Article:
Be sensitive to currently promising types of research. Current hot topics include cost/benefit and cost/effectiveness studies. But if you are really convinced you have a novel investigation of merit, and can convince at least three faculty members of it, the gamble may be worth taking.

Hints on initial search. Expose yourself to lots of research: workshops, journals, preprints, etc. But dont feel that you have to master each such paper or presentation with the thoroughness that you would give to a section of a course upon which you would be examined. Browse, question, discuss! Occasionally you should try to delve deeply into a paper, and you should force yourself to do so from time to time. One financially rewarding way to give yourself an incentive to do this is to work for one of the many abstracting services, such as Executive Sciences Institute of Whippany, New Jersey, which pay a nominal fee for two or three page abstracts of articles from the professional literature. (See Weil for more information.) If you sign up to do abstracting in areas of interest to you, you will find the deadlines just as oppressive (and therefore compelling) as those for courses. More about deadlines follows.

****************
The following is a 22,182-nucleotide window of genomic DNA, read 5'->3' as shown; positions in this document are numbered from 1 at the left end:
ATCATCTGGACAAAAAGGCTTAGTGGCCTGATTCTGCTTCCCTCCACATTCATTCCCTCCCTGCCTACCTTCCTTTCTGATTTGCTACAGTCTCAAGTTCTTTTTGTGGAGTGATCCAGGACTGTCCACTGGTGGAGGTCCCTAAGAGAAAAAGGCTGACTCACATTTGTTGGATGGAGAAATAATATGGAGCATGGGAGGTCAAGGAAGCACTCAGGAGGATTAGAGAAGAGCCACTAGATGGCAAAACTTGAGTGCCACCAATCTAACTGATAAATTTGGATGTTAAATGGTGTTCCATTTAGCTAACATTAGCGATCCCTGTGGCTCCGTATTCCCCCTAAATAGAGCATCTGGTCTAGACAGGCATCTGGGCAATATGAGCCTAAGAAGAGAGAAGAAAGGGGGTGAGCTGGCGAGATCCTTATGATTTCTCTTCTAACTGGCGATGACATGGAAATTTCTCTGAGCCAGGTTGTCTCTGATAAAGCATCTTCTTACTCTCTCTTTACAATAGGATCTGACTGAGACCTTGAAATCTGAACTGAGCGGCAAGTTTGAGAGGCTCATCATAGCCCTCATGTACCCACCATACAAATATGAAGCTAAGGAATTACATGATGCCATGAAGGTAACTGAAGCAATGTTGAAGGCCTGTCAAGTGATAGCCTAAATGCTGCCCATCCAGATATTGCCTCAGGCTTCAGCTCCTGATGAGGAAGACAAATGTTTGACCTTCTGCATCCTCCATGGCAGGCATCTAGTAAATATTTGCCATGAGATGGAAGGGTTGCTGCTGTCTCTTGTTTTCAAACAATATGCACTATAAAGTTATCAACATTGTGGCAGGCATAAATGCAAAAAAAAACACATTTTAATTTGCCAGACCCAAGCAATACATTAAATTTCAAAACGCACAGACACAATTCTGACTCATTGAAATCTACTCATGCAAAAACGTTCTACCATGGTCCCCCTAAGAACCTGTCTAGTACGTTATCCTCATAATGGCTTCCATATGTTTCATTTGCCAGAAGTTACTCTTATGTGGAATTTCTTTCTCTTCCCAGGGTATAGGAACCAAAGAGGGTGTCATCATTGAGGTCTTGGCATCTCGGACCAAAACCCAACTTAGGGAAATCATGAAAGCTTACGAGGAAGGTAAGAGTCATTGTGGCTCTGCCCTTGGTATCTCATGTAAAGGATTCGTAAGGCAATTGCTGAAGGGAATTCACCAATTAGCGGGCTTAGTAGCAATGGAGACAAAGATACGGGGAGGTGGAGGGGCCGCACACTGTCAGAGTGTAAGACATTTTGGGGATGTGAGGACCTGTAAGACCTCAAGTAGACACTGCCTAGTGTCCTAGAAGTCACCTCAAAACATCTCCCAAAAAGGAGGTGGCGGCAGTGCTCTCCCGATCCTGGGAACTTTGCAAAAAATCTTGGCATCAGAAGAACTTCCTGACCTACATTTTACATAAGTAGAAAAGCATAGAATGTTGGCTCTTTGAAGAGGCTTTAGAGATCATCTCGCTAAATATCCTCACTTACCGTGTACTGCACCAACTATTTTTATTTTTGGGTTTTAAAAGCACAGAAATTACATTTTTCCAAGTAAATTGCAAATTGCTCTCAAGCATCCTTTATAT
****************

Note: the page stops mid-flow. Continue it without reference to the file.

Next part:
Another possibility for intensive work on a paper might be worked out with faculty members who frequently referee manuscripts. Your willingness to serve as a supplementary referee might lead to interesting experiences and give you less awe about academic standards.

But the best object of all for thorough study is a paper that is closely related to your own research project, and this is still another reason for trying to latch onto such a topic as early as possible.